Saturday, April 30, 2011

In memory of my grandfather

My grandpa, Ir. Hadis Soemantri (1922-2000) was a Sundanese who married my grandma, R.A. Soekartini Soemoadiparto (1925-2005), a devoted Javanese woman. At that time, it was not a custom, even considered taboo for a Sundanese to marry a Javanese, or vice versa. This was due to a cultural reason: Since the Bubat War (circa 1360) happened between the Kingdom of Majapahit (Java) and Padjajaran (Sunda), the two ethnics were hostile to each other.

In spite of the malignity, grandpa was a very educated one and had thoughts beyond his own time (though he still respected the principles of the Sundanese Karuhun). Trying to match between norms and his personal decision, grandpa finally decided to get married with my grandma, although his big family openly stated their dislike of "That lousy Javanese woman". On the other side, grandma came from a dignified Javanese family which held tightly their family heritage, including a Javanese custom that a wife must be obedient and devoted to her husband. Thus despite many obstacles occurred in their marriage, in fact, my grandma was always supportive to grandpa in everything he did.

Two from right: At Dunwoody Institute, Minneapolis, USA (1957)

Grandpa was a stubborn and full of ambition. Had a strong willingness from his early childhood, he formed a rampart personality with authoritative nature. Nevertheless, he was also an art lover. He played violin, enjoyed reading literature and philosophy, and put a very high interest to paintings and antiques. He was also a very keen painter!
He was one of those educated inlaander (an epithet that had been given to the Native Indonesian by the Dutch Colonial) who could finish his HBS education (Colonial education system, equivalent to high school), which was extremely rare at that time for an inlaander, and he got a scholarship to continue his study in Civil Engineering at Institut Teknologi Bandung (ITB) – its name was still “Technische Hoogeschool te Bandoeng”.

After several years of study, he was assigned to continue his accomplishment at Delft University of Technology (Technische Universiteit Delft). After Indonesia gained independence from the Dutch occupation, in 1952 the Indonesian government sent him to study in some countries in Western Europe, Scandinavian, and the United States. Ironically, during the trainings in those countries, he couldn’t see the birth of my father. After he came back to Indonesia (two years later), he was surprised to see a little baby being carried by my grandma. Didn’t realize that it was his own son, he commented of that baby (in Dutch language), “Wie is dat kind?” (Who is that child?). And my grandma got angry.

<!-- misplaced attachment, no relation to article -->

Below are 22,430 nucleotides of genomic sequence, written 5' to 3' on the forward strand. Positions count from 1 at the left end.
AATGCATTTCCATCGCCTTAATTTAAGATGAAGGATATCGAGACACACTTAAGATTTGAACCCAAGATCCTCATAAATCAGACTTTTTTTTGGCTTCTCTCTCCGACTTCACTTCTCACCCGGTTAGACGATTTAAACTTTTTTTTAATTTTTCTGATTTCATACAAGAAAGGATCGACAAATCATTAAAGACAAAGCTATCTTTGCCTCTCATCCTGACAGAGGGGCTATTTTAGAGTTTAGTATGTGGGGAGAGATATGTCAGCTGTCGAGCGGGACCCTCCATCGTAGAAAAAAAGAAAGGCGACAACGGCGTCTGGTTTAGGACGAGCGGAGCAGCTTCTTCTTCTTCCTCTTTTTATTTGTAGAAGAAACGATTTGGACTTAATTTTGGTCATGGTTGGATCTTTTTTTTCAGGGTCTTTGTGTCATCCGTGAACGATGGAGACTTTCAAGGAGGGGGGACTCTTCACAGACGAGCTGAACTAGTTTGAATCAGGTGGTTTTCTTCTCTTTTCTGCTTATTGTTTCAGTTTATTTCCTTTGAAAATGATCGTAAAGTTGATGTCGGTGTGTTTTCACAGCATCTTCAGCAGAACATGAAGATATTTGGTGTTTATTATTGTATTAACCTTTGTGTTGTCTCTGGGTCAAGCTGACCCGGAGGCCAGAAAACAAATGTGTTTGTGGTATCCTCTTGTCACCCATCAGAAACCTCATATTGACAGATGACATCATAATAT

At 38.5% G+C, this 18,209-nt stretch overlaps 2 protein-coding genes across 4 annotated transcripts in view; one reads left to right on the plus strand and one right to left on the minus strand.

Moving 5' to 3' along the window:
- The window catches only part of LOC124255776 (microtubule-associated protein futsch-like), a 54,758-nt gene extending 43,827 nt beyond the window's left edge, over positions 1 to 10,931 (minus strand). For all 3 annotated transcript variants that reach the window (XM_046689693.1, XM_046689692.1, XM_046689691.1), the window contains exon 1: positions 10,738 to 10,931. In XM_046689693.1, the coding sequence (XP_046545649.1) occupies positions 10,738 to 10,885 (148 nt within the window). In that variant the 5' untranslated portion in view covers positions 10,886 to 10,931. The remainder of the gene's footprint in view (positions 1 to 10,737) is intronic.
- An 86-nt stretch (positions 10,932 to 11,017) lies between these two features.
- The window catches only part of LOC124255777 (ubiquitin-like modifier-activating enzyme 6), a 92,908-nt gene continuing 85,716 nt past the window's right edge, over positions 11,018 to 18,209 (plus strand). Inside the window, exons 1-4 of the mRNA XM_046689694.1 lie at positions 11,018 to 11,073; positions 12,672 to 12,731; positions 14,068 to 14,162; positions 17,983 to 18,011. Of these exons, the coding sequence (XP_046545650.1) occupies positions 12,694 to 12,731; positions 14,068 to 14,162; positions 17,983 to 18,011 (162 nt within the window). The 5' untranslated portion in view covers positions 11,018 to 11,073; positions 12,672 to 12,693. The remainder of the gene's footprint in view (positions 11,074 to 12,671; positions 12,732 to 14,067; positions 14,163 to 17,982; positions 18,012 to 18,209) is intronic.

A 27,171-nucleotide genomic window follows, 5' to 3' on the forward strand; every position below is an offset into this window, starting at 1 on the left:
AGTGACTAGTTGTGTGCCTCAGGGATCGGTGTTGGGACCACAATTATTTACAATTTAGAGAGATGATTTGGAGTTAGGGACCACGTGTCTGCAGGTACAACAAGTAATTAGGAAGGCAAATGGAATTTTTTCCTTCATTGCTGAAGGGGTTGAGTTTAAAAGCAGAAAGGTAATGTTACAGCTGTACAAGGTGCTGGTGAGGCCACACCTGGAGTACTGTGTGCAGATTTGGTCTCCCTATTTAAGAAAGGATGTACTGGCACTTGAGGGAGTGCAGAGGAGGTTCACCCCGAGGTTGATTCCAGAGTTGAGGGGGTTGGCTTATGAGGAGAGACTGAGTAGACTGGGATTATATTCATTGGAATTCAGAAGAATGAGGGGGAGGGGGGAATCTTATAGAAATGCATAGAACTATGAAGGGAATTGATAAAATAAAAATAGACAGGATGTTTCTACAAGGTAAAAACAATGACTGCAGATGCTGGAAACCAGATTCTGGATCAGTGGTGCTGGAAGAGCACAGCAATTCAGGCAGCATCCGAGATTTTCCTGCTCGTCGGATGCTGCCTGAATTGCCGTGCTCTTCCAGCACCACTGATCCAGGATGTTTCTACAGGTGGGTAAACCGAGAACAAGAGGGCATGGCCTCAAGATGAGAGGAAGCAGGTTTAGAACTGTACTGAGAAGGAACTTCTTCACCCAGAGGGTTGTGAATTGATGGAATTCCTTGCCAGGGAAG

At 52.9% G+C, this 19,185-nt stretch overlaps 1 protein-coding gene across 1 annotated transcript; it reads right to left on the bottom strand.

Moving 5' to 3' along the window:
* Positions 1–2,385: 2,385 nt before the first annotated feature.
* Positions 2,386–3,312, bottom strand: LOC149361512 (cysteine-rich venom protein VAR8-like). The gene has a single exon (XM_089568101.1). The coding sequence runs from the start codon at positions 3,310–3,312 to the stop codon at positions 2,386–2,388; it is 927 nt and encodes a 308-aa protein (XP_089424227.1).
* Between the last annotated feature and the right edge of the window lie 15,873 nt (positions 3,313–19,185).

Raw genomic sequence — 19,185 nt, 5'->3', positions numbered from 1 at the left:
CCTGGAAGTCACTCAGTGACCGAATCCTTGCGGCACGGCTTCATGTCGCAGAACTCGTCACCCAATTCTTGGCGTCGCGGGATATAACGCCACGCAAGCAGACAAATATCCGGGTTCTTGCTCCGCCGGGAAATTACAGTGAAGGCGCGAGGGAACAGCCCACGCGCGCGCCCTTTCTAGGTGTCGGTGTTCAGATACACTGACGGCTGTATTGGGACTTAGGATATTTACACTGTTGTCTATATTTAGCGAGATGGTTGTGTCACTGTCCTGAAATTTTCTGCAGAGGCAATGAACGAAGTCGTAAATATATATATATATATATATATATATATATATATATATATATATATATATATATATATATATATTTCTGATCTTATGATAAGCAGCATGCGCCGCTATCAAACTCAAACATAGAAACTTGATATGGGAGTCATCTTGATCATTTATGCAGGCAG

Gathering with Friends, Bandung (1963)

Experiencing so many cultures and diversities abroad, my grandpa’s perspectives became rich culturally. Beside Bahasa Indonesia (and Sundanese native language), he also mastered four foreign languages fluently, including Dutch, English, German, and French. Because of his vast knowledge (not only in engineering subjects, but also in philosophy, arts, and a great passion on promoting education), the government sent him abroad as a representative of Indonesia in UNESCO (Paris and Tokyo), and as the proposition committee for Colombo Plan in Sri Lanka. He was also involved in some projects held by World Bank and Ford Foundation in the United States.

Dinner with grandma & friends, Jakarta (1961)

His pursuit of achievement could be seen as an accomplishment. Some education institutions that once had been built by him, have shown their best output of providing this country with so many potential graduates and scholars. Those institutions include Universitas Padjadjaran, Yayasan Pendidikan Taruna Bakti, and Fakultas Teknik IKIP. His legacy in the field of material development, including Telkom Building in Bandung, Pertamina Oil Drilling Refinery in Cilacap, the first microwave tower of Telkom in Puncak, Belawan Habour in Medan, and hundreds of masterplans that built the infrastructure of this country.

As my aunty asked me to make a further research on “Life and Times" of my grandpa, let me dedicate this article on behalf of him. I hope the Black & White pictures could bring back the memories which have been laid decades ago.

With the 3 children. My dad is on the right. Bandung (1961)

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